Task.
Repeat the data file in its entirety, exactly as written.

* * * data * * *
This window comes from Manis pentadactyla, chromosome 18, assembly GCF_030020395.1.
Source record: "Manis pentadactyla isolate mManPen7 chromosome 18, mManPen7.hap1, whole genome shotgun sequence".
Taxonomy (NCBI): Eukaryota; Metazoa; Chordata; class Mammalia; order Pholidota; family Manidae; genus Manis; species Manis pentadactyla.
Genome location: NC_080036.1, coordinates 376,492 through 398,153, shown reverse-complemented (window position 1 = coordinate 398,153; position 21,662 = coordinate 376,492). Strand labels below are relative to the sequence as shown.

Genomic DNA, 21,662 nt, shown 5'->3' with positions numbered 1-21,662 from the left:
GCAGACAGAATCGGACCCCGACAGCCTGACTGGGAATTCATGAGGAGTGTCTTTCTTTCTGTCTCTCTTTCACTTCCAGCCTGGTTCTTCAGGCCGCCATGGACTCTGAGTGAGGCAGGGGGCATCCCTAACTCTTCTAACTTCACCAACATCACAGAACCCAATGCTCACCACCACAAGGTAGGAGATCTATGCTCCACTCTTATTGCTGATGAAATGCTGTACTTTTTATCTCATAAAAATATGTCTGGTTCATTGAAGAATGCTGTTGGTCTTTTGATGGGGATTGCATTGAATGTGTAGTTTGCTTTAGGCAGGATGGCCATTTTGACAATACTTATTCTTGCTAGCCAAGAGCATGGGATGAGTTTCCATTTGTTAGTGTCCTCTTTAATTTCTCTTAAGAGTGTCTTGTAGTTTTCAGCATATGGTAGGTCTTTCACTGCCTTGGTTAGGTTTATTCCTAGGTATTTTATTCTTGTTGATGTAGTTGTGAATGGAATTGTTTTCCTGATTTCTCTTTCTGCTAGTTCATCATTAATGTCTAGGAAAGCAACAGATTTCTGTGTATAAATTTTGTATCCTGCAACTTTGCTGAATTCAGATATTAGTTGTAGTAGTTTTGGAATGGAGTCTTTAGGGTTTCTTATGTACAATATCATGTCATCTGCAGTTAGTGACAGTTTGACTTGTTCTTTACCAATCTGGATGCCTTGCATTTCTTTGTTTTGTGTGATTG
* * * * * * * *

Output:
This window comes from Manis pentadactyla, chromosome 18, assembly GCF_030020395.1.
Source record: "Manis pentadactyla isolate mManPen7 chromosome 18, mManPen7.hap1, whole genome shotgun sequence".
Taxonomy (NCBI): Eukaryota; Metazoa; Chordata; class Mammalia; order Pholidota; family Manidae; genus Manis; species Manis pentadactyla.
Genome location: NC_080036.1, coordinates 376,492 through 398,153, shown reverse-complemented (window position 1 = coordinate 398,153; position 21,662 = coordinate 376,492). Strand labels below are relative to the sequence as shown.

Genomic DNA, 21,662 nt, shown 5'->3' with positions numbered 1-21,662 from the left:
GCAGACAGAATCGGACCCCGACAGCCTGACTGGGAATTCATGAGGAGTGTCTTTCTTTCTGTCTCTCTTTCACTTCCAGCCTGGTTCTTCAGGCCGCCATGGACTCTGAGTGAGGCAGGGGGCATCCCTAACTCTTCTAACTTCACCAACATCACAGAACCCAATGCTCACCACCACAAGGTAGGAGATCTATGCTCCACTCTTATTGCTGATGAAATGCTGTACTTTTTATCTCATAAAAATATGTCTGGTTCATTGAAGAATGCTGTTGGTCTTTTGATGGGGATTGCATTGAATGTGTAGTTTGCTTTAGGCAGGATGGCCATTTTGACAATACTTATTCTTGCTAGCCAAGAGCATGGGATGAGTTTCCATTTGTTAGTGTCCTCTTTAATTTCTCTTAAGAGTGTCTTGTAGTTTTCAGCATATGGTAGGTCTTTCACTGCCTTGGTTAGGTTTATTCCTAGGTATTTTATTCTTGTTGATGTAGTTGTGAATGGAATTGTTTTCCTGATTTCTCTTTCTGCTAGTTCATCATTAATGTCTAGGAAAGCAACAGATTTCTGTGTATAAATTTTGTATCCTGCAACTTTGCTGAATTCAGATATTAGTTGTAGTAGTTTTGGAATGGAGTCTTTAGGGTTTCTTATGTACAATATCATGTCATCTGCAGTTAGTGACAGTTTGACTTGTTCTTTACCAATCTGGATGCCTTGCATTTCTTTGTTTTGTGTGATTG